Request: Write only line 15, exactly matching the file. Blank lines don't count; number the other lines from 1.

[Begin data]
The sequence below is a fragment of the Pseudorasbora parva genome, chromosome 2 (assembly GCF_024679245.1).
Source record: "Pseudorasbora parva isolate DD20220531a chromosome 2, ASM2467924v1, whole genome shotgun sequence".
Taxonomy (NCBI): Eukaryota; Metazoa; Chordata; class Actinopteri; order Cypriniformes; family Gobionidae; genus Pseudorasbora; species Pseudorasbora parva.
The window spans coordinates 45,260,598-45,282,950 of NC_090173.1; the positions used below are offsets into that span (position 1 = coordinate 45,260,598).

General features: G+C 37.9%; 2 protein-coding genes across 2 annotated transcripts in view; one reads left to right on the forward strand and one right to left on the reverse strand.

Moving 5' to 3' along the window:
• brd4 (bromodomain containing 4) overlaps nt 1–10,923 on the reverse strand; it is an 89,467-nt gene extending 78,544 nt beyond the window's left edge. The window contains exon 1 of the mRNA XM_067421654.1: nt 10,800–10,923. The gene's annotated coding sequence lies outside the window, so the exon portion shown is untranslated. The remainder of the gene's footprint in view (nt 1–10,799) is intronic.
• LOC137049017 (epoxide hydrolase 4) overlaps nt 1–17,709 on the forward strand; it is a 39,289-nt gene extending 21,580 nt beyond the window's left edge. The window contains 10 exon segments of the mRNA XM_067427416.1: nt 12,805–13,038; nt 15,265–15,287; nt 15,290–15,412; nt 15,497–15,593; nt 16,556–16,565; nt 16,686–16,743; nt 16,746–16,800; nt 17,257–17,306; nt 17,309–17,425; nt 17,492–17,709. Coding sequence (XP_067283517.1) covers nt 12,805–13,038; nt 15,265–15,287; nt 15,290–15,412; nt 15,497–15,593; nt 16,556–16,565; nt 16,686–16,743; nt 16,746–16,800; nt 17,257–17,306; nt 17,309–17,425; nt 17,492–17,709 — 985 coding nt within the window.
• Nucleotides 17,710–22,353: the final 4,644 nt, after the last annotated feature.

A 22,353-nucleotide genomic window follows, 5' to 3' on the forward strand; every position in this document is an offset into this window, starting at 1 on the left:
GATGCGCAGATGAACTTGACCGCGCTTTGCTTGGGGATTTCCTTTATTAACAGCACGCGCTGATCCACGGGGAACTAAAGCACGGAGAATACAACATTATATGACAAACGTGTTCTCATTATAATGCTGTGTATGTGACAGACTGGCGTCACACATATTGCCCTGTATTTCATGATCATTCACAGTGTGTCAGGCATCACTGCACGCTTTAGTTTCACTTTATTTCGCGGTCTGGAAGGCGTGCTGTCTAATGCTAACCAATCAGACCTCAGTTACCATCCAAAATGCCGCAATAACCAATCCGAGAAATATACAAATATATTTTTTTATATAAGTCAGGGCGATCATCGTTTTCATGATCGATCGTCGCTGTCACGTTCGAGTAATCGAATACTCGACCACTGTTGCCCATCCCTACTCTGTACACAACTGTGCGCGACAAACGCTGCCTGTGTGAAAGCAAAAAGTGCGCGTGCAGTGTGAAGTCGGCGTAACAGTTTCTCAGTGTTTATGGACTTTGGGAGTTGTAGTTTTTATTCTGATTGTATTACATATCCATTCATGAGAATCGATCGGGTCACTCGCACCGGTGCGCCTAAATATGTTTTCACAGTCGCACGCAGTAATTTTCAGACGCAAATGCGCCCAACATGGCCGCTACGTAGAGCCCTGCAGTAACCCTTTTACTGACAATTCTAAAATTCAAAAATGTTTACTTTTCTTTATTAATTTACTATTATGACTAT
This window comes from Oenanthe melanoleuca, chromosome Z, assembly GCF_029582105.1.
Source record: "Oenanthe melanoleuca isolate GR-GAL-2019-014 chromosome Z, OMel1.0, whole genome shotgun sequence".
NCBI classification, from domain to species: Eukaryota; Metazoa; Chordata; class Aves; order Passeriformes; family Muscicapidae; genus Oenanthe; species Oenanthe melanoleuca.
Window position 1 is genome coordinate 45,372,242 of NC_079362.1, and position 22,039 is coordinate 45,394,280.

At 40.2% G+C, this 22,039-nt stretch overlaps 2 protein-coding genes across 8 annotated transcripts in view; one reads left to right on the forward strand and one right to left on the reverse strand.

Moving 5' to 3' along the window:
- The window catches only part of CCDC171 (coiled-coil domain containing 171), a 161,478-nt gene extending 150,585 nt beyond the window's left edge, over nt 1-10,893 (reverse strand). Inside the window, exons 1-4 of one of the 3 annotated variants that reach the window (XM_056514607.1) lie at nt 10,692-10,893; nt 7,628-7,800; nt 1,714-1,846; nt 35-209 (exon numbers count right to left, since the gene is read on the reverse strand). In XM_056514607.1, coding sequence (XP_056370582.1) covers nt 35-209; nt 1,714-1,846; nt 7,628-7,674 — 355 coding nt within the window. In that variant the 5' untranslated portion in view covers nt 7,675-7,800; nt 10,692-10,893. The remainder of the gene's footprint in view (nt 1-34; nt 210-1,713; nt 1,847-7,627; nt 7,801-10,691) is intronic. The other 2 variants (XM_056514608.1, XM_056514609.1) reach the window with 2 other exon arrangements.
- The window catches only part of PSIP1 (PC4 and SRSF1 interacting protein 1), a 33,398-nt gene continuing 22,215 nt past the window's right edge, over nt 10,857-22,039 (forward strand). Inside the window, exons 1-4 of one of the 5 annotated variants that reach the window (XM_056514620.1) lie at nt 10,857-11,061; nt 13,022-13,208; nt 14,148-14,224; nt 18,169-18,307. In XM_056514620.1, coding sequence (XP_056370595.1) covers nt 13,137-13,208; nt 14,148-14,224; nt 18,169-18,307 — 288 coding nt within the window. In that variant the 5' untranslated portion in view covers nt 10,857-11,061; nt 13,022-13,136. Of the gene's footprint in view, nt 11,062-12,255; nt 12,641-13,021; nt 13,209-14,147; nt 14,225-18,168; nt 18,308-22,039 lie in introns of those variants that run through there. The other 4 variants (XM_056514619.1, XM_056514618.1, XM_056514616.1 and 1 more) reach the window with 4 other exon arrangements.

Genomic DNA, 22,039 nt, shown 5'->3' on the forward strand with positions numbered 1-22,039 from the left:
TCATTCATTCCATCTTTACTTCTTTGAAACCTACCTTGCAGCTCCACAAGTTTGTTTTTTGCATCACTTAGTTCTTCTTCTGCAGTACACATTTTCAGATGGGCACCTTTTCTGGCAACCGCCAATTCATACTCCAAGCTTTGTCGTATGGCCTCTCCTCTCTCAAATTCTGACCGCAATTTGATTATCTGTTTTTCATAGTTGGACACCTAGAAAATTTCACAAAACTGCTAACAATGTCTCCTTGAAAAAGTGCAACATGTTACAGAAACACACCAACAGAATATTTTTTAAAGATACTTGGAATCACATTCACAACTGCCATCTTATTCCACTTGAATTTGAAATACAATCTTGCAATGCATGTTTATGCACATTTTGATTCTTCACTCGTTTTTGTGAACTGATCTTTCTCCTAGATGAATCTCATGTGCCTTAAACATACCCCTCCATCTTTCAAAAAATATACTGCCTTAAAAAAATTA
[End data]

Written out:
Window position 1 is genome coordinate 45,372,242 of NC_079362.1, and position 22,039 is coordinate 45,394,280.